When I stop to consider that I probably do not have a clear picture of how ACN looked financially a year ago, I know that I cannot critical evaluate the situation in order to understand their position and reasoning. Perhaps this understanding in and of itself is critical thinking.

Nominal Group Technique
The nominal group technique strongly encourages and harbors participation by everyone in the group selected to tackle a particular issue or problem. No one or two individuals dominate this decision-making process. In addition, this technique works well with large groups as well as smaller groups and really focuses on the issues at hard without the concern of having too many issues on the table for consideration.

In order for this technique to be successful, there are key steps that must be followed as stated in the article, "What Needs May Be" by Kim, Siegenthaler and Kevin Riley.

The first step is selecting the participants. If there will be many participants, individuals are to be separated into smaller groups. All participants are given paper and pencil for writing down their concerns.

The second step is for the participants to brainstorm individually. The participants are given a single question to address regarding the subject of the meeting. The group is asked to write down their thoughts in short answer without sharing them with the group.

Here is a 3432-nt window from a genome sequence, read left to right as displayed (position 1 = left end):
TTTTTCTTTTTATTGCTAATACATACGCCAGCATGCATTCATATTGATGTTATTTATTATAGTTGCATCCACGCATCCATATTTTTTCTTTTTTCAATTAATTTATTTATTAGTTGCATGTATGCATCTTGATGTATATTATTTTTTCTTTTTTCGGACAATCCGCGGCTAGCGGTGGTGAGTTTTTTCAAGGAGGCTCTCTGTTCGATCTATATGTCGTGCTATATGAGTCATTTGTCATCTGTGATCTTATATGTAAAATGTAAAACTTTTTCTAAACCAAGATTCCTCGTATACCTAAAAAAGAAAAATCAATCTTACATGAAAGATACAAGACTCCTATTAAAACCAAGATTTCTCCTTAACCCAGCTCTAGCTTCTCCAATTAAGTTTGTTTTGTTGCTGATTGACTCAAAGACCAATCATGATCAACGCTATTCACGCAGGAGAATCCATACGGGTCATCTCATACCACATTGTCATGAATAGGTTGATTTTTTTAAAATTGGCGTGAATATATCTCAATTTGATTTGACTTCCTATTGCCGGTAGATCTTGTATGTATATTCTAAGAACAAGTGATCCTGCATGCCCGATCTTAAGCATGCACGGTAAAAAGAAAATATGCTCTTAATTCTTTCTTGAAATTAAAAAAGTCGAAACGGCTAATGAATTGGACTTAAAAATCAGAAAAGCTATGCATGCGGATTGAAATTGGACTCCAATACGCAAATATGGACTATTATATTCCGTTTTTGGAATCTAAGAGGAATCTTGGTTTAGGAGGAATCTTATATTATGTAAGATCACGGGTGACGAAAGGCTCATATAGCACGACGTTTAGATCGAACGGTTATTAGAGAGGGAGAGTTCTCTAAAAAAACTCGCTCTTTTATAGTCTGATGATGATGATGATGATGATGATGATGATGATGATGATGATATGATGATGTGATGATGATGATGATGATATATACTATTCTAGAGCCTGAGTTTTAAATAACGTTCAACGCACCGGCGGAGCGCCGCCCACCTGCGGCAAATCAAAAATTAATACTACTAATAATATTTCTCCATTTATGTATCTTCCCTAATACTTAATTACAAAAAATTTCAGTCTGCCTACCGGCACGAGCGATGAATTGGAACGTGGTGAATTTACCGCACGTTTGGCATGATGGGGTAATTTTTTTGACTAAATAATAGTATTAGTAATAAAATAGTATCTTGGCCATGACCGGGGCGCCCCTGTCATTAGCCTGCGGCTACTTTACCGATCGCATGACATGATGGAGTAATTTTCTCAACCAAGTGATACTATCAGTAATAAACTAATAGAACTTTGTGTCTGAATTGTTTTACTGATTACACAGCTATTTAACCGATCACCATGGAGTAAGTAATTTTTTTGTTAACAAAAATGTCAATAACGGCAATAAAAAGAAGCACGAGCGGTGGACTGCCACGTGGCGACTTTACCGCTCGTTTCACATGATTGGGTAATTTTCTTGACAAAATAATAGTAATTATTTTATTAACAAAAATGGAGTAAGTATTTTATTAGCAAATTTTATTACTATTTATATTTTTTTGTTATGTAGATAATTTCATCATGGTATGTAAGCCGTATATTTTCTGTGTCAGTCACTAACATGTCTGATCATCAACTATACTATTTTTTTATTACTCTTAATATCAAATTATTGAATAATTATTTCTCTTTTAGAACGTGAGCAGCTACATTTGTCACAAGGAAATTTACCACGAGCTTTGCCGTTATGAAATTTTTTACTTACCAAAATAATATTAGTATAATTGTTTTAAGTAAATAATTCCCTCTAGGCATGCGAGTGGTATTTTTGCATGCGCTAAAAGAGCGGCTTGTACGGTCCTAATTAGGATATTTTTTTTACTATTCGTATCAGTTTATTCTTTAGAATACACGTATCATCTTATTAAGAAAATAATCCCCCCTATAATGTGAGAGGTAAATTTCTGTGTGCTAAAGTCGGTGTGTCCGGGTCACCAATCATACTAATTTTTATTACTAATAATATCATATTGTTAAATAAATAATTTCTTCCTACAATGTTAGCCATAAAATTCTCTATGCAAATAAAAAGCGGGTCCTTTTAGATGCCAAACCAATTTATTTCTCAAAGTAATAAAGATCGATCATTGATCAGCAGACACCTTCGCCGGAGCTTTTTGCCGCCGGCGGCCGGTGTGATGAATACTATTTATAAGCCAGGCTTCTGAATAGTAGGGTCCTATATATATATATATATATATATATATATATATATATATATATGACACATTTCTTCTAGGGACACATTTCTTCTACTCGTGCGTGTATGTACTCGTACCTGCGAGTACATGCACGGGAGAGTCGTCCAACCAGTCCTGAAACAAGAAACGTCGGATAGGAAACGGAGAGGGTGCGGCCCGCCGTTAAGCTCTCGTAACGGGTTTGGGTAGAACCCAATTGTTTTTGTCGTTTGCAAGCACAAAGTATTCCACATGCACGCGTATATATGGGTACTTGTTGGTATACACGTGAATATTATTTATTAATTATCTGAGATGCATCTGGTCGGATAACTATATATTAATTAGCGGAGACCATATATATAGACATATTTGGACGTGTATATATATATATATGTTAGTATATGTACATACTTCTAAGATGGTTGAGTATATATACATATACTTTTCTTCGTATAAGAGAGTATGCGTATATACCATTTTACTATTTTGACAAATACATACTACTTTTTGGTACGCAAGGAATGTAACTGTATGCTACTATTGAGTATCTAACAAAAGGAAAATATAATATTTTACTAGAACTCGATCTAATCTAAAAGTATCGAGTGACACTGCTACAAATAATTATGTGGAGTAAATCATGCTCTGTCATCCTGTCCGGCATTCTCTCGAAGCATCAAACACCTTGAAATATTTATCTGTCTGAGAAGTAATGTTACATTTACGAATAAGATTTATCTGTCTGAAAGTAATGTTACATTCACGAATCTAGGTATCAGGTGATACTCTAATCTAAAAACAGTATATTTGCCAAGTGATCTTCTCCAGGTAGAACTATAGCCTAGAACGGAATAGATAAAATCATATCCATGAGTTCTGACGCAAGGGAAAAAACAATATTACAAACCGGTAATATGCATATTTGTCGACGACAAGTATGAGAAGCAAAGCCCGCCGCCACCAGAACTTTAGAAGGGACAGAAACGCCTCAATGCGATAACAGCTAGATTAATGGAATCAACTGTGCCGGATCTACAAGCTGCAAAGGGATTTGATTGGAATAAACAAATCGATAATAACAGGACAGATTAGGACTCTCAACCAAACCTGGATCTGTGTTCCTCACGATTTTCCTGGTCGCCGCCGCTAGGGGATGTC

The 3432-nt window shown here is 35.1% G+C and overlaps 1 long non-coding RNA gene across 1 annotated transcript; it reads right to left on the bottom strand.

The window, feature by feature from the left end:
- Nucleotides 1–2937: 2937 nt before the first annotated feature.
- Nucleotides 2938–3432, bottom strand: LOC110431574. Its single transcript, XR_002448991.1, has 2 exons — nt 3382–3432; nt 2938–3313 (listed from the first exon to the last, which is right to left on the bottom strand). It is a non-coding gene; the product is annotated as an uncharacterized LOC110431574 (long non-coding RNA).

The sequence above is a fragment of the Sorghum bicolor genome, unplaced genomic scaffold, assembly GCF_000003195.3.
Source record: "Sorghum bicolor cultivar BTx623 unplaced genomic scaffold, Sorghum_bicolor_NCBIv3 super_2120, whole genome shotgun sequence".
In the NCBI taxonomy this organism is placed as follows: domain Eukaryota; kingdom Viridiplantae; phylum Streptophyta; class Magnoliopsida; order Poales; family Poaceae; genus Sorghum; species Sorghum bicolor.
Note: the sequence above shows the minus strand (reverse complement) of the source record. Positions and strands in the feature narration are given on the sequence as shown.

The third step is for someone to act as the recorder to jot down the ideas as they are read aloud in a round-robin. In order to encourage teamwork, participants sit facing each other in a circle. Each participant reads aloud one of their concerns and the recorder writes down their issue on a large piece of paper for all in the room to see.

The fourth step is to assign a letter grade to each concern and duplicates are removed. Once all participants have read aloud their concerns, the items are ranked according to importance, 5 being the most important and 1 the least.

The fifth step starts discussions on the items and during this process, the items go through another ranking to finalize those issues of highest importance. This process eliminates concerns of little importance and highlights the issues that truly demand the attention of the group.

The sixth and final step is to discuss in detail the remaining items without the intrusion of invalid issues clouding the judgment of the group members.

This process alleviates the chance of someone not having a say in the decision-making and brainstorming process. The NGT technique opens the door for creativity and problem resolution without fear of criticism and in my opinion, encourages teamwork and team-building.

Conclusion
Throughout this essay paper, the benefits of critical thinking, decision-making and the nominal group technique have been discussed with supporting documentation. The above proves that evaluating a situation, sometimes in a group environment, without hastily making decisions proves to provide more insight, creativity and team-building opportunities that lead to a stronger and single-minded successful organization.